Ed. note: This remembrance is the third in a series to highlight noteworthy Ryder Cup matches, during the week the biennial event was to be played at Whistling Straits in Kohler, Wisconsin.
It remains undefeated. A dozen years after Paul Azinger forged a new direction for U.S. Ryder Cup teams – a “pod” system that broke up a 12-man team into three four-man units – the formula has resulted in victory every time it has been tried. Whether it’s the Ryder Cup, Solheim Cup or Presidents Cup, outcomes have been the same. When U.S. captains stick to Zinger’s formula, they win. When they go away from it, even for a match or two, they lose.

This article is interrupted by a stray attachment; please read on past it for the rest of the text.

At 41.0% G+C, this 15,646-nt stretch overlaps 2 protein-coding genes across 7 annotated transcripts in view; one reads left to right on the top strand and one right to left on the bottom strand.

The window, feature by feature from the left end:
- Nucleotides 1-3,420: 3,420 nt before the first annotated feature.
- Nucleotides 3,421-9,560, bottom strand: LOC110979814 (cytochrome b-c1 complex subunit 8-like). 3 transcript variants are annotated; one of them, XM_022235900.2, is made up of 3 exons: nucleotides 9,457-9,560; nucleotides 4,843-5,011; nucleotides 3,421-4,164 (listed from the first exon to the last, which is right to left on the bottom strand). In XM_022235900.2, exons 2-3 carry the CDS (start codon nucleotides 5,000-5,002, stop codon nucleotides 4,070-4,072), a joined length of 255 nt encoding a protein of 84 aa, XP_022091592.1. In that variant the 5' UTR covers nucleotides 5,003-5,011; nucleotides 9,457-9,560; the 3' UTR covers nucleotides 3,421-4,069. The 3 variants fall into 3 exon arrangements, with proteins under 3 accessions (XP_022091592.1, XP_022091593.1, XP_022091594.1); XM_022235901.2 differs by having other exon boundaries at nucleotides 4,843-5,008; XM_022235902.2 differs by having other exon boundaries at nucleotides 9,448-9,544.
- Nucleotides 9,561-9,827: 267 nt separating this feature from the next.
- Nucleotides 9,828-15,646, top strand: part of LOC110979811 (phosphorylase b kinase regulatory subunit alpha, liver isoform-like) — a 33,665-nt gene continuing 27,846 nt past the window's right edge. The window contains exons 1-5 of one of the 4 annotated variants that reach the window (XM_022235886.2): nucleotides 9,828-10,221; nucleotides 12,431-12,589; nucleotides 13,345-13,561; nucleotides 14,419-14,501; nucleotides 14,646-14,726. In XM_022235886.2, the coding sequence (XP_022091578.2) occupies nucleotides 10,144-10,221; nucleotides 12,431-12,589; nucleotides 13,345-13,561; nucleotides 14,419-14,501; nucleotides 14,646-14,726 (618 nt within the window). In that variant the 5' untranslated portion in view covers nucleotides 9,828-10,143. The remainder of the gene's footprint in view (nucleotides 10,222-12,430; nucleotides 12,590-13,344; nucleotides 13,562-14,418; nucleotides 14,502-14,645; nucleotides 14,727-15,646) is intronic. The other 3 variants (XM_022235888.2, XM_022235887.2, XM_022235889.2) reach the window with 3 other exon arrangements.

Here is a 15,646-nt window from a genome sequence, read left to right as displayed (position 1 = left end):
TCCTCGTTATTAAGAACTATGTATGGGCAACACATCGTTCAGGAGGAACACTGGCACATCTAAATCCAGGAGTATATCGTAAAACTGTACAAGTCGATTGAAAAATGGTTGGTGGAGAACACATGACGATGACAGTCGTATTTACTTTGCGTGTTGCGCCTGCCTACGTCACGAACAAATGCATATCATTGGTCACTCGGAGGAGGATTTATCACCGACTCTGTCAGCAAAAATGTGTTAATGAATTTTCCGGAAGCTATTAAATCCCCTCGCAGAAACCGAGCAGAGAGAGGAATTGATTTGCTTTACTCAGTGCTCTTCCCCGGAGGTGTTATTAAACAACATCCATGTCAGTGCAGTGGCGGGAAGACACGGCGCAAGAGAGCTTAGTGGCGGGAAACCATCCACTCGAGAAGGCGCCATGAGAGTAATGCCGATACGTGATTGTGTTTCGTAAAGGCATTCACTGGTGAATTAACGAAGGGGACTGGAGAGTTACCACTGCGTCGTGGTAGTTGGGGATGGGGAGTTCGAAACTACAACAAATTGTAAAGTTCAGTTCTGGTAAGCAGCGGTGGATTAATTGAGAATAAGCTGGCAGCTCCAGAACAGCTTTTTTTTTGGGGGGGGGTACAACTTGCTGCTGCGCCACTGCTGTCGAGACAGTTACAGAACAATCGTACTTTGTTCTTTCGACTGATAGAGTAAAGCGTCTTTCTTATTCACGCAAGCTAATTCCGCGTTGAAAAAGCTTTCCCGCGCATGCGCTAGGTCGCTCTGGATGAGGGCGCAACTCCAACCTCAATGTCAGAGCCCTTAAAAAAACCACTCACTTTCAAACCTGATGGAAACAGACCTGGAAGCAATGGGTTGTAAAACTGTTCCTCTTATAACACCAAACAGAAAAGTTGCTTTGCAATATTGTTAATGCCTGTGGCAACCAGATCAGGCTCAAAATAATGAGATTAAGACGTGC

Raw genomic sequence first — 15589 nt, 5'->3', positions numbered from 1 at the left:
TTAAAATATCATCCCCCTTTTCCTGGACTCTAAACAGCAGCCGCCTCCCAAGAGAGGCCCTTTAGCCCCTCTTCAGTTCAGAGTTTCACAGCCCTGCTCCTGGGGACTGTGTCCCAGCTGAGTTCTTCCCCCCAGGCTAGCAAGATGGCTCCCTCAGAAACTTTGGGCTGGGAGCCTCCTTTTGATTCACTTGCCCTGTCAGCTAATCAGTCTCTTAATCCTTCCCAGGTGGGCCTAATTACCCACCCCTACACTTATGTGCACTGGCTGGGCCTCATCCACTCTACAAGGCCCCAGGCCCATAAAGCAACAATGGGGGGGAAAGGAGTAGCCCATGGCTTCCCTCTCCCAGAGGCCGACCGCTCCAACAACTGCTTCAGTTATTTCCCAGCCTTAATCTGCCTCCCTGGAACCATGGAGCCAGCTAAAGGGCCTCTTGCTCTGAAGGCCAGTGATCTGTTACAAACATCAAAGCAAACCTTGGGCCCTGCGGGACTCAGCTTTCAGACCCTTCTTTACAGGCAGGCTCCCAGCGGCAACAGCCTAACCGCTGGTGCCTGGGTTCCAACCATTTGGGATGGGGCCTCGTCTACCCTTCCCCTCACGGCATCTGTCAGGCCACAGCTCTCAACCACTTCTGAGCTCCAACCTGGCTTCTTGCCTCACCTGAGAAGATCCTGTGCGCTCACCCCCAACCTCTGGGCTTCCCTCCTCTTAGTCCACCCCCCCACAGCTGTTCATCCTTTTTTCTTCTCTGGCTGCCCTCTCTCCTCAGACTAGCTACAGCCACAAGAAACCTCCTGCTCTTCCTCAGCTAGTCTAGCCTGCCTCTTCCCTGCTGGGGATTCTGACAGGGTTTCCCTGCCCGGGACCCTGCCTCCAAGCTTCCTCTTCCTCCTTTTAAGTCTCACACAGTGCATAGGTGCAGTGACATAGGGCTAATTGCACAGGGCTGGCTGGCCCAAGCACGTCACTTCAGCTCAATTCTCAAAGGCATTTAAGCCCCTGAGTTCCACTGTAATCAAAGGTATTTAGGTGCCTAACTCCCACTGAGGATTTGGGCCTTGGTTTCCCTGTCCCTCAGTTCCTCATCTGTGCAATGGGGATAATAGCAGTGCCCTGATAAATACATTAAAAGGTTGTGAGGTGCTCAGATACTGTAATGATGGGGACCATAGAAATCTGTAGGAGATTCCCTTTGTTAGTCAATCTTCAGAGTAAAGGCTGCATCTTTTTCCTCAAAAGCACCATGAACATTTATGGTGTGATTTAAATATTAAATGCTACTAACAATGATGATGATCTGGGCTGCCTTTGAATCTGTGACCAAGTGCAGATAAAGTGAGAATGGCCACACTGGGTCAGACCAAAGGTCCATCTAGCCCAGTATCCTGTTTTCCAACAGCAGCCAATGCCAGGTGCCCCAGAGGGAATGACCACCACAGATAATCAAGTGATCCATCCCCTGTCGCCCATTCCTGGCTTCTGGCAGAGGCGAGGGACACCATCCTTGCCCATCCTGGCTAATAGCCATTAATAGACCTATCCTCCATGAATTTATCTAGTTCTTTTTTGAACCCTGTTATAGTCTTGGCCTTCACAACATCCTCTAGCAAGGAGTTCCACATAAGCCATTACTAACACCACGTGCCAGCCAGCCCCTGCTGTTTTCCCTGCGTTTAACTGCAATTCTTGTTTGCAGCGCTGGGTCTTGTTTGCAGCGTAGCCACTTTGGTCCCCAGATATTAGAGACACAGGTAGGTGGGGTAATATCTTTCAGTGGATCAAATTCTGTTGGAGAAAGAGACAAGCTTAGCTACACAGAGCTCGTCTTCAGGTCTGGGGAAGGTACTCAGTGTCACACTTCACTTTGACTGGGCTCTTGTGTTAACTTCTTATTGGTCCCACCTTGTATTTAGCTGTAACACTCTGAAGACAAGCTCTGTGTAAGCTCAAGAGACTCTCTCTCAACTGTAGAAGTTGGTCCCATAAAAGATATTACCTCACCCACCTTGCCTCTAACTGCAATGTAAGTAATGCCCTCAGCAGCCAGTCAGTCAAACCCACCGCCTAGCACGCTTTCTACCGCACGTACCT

Given that success rate, it is time to revisit the 2008 Ryder Cup and the new way of thinking that Azinger brought to American team golf.
It’s easy to forget that between 1985 and 2006 Europe won seven matches to the United States’ three with one draw, and embarrassed the Americans in the last two leading into Valhalla in Louisville, Kentucky. But for the largest final-day comeback in history by th...
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